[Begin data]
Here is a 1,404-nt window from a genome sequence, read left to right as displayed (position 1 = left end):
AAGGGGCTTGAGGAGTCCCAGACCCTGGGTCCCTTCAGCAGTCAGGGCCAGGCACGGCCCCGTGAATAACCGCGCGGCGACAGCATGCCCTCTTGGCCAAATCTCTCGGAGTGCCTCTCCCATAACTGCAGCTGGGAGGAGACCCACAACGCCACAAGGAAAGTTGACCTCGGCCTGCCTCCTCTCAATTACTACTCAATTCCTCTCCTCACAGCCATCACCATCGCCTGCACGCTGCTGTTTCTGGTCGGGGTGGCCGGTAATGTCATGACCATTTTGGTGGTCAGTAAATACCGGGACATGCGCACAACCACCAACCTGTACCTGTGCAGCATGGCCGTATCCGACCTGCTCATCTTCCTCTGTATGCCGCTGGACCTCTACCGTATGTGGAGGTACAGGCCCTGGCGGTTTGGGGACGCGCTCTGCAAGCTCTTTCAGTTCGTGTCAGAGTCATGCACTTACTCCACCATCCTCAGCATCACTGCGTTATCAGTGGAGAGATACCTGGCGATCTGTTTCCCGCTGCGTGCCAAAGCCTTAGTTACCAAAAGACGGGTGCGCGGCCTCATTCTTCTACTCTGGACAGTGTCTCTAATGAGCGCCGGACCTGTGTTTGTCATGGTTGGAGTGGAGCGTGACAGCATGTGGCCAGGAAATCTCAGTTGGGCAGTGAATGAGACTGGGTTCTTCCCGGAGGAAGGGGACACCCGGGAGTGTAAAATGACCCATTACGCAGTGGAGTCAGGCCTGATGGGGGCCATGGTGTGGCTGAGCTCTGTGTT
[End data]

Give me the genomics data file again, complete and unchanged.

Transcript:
Here is a 1,404-nt window from a genome sequence, read left to right as displayed (position 1 = left end):
AAGGGGCTTGAGGAGTCCCAGACCCTGGGTCCCTTCAGCAGTCAGGGCCAGGCACGGCCCCGTGAATAACCGCGCGGCGACAGCATGCCCTCTTGGCCAAATCTCTCGGAGTGCCTCTCCCATAACTGCAGCTGGGAGGAGACCCACAACGCCACAAGGAAAGTTGACCTCGGCCTGCCTCCTCTCAATTACTACTCAATTCCTCTCCTCACAGCCATCACCATCGCCTGCACGCTGCTGTTTCTGGTCGGGGTGGCCGGTAATGTCATGACCATTTTGGTGGTCAGTAAATACCGGGACATGCGCACAACCACCAACCTGTACCTGTGCAGCATGGCCGTATCCGACCTGCTCATCTTCCTCTGTATGCCGCTGGACCTCTACCGTATGTGGAGGTACAGGCCCTGGCGGTTTGGGGACGCGCTCTGCAAGCTCTTTCAGTTCGTGTCAGAGTCATGCACTTACTCCACCATCCTCAGCATCACTGCGTTATCAGTGGAGAGATACCTGGCGATCTGTTTCCCGCTGCGTGCCAAAGCCTTAGTTACCAAAAGACGGGTGCGCGGCCTCATTCTTCTACTCTGGACAGTGTCTCTAATGAGCGCCGGACCTGTGTTTGTCATGGTTGGAGTGGAGCGTGACAGCATGTGGCCAGGAAATCTCAGTTGGGCAGTGAATGAGACTGGGTTCTTCCCGGAGGAAGGGGACACCCGGGAGTGTAAAATGACCCATTACGCAGTGGAGTCAGGCCTGATGGGGGCCATGGTGTGGCTGAGCTCTGTGTT